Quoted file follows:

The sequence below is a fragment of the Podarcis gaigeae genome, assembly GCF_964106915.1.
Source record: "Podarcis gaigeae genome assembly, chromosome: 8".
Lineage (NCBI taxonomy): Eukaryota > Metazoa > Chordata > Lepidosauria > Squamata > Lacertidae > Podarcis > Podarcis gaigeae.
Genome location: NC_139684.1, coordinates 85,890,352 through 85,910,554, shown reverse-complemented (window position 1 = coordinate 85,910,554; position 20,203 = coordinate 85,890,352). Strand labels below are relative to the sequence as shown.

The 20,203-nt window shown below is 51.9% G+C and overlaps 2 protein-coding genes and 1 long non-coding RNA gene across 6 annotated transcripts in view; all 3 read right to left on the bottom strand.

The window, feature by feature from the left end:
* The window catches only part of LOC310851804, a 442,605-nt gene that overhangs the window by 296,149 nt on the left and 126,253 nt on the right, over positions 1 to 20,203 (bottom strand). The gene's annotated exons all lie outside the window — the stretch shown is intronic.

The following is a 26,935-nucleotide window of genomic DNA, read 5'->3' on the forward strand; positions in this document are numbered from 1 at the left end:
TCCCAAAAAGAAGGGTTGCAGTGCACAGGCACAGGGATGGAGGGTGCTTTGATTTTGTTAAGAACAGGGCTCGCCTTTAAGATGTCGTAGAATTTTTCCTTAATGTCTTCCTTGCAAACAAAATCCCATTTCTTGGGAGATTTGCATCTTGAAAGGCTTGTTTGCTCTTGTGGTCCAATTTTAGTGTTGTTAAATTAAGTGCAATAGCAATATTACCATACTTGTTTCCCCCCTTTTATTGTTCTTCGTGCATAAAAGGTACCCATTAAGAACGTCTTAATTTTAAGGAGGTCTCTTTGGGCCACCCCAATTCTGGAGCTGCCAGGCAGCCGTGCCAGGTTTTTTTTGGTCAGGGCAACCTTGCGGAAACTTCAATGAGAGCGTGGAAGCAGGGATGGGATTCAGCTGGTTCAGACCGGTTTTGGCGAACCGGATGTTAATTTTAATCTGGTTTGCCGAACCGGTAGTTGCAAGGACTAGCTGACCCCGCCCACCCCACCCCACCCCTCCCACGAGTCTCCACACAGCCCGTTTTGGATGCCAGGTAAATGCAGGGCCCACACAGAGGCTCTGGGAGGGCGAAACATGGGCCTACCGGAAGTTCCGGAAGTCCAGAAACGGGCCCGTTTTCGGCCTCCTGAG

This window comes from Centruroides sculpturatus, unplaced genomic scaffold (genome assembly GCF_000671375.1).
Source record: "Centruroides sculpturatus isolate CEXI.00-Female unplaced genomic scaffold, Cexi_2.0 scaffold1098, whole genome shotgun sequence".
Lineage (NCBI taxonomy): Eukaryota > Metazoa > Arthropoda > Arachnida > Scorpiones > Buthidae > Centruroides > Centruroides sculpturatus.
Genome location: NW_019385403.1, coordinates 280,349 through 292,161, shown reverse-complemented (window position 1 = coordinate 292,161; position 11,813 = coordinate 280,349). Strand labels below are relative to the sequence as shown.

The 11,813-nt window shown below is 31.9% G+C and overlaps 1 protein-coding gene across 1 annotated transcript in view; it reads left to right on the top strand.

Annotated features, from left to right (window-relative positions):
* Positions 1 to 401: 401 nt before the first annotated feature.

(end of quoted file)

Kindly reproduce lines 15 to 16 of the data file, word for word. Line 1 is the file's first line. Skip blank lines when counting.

Annotated features, from left to right (window-relative positions):
* Positions 1 to 401: 401 nt before the first annotated feature.